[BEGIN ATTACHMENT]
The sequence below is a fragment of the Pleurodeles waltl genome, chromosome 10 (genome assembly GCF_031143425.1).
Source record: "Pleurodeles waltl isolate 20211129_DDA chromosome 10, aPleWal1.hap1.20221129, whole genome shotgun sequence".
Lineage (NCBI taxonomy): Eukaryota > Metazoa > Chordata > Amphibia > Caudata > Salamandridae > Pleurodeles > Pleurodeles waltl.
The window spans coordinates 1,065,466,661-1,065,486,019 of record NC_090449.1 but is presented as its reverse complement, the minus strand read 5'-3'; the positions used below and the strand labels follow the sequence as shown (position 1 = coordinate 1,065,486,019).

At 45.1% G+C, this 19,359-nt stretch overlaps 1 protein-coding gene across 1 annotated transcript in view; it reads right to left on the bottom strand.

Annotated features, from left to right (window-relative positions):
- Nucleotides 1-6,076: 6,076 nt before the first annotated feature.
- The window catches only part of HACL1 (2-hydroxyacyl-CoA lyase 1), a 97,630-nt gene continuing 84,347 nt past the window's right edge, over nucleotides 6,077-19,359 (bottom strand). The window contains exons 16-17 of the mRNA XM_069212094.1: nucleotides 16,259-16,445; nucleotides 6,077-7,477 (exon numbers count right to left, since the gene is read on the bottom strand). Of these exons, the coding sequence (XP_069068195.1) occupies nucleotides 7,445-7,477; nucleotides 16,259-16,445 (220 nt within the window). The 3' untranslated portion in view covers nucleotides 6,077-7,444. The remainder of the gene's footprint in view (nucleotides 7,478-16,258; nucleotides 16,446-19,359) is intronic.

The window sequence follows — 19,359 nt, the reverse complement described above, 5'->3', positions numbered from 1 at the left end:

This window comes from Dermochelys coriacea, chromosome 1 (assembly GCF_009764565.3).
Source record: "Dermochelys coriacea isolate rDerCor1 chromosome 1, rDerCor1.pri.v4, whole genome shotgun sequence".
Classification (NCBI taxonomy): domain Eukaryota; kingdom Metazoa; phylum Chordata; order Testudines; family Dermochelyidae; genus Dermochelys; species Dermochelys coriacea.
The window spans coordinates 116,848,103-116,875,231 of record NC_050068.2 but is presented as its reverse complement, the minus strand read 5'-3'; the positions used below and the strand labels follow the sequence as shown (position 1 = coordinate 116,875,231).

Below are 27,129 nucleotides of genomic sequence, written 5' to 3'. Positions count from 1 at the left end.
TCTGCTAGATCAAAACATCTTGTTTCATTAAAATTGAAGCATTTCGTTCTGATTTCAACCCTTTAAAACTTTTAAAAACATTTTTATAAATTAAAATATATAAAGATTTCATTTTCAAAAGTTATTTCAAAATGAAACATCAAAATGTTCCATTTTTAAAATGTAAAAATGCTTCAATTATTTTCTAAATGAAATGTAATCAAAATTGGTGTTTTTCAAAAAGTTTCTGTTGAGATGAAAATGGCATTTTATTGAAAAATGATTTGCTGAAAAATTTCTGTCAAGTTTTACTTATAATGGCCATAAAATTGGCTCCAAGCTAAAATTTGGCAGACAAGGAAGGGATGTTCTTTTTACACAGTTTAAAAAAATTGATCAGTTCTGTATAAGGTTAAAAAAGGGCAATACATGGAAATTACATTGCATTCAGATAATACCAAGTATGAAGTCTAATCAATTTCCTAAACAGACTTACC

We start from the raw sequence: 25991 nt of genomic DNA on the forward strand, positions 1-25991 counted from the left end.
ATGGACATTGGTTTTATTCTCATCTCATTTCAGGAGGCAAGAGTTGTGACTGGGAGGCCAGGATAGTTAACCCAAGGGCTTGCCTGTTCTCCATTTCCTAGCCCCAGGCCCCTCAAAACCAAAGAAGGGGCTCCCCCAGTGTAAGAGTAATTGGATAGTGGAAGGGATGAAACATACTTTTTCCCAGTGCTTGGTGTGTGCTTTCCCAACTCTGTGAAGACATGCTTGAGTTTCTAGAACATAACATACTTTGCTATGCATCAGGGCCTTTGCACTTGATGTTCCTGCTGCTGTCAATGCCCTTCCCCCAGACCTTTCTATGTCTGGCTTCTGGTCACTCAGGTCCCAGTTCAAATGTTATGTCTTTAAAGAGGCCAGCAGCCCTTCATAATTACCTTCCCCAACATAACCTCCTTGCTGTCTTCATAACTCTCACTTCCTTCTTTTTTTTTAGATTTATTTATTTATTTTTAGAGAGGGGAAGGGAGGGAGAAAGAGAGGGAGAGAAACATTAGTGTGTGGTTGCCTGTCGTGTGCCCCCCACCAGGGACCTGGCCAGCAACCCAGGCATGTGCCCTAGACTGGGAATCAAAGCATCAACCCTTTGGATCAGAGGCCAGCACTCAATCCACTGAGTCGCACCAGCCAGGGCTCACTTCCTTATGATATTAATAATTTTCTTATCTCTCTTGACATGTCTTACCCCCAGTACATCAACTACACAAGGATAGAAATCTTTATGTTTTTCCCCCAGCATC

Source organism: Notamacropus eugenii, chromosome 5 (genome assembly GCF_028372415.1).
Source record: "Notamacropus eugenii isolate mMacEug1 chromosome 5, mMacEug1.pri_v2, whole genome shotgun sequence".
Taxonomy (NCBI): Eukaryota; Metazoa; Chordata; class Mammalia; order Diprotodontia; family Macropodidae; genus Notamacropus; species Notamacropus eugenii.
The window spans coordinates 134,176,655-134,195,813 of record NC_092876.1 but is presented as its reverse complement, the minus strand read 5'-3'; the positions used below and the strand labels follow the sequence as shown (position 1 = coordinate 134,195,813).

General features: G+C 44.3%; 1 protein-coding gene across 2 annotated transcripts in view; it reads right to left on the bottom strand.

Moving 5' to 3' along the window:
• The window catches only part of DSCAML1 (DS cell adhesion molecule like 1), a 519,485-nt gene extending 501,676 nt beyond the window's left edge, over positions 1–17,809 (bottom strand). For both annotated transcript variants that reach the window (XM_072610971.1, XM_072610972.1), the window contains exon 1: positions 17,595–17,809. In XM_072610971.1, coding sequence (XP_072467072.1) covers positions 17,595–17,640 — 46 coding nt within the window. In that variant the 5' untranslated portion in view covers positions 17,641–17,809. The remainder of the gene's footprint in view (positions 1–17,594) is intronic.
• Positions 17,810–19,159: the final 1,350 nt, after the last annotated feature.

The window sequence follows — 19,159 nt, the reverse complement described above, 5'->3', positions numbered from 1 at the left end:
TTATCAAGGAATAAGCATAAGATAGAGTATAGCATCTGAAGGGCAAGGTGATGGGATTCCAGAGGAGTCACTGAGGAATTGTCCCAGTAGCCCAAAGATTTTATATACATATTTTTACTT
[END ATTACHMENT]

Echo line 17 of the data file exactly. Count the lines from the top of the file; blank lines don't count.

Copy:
ATGGACATTGGTTTTATTCTCATCTCATTTCAGGAGGCAAGAGTTGTGACTGGGAGGCCAGGATAGTTAACCCAAGGGCTTGCCTGTTCTCCATTTCCTAGCCCCAGGCCCCTCAAAACCAAAGAAGGGGCTCCCCCAGTGTAAGAGTAATTGGATAGTGGAAGGGATGAAACATACTTTTTCCCAGTGCTTGGTGTGTGCTTTCCCAACTCTGTGAAGACATGCTTGAGTTTCTAGAACATAACATACTTTGCTATGCATCAGGGCCTTTGCACTTGATGTTCCTGCTGCTGTCAATGCCCTTCCCCCAGACCTTTCTATGTCTGGCTTCTGGTCACTCAGGTCCCAGTTCAAATGTTATGTCTTTAAAGAGGCCAGCAGCCCTTCATAATTACCTTCCCCAACATAACCTCCTTGCTGTCTTCATAACTCTCACTTCCTTCTTTTTTTTTAGATTTATTTATTTATTTTTAGAGAGGGGAAGGGAGGGAGAAAGAGAGGGAGAGAAACATTAGTGTGTGGTTGCCTGTCGTGTGCCCCCCACCAGGGACCTGGCCAGCAACCCAGGCATGTGCCCTAGACTGGGAATCAAAGCATCAACCCTTTGGATCAGAGGCCAGCACTCAATCCACTGAGTCGCACCAGCCAGGGCTCACTTCCTTATGATATTAATAATTTTCTTATCTCTCTTGACATGTCTTACCCCCAGTACATCAACTACACAAGGATAGAAATCTTTATGTTTTTCCCCCAGCATC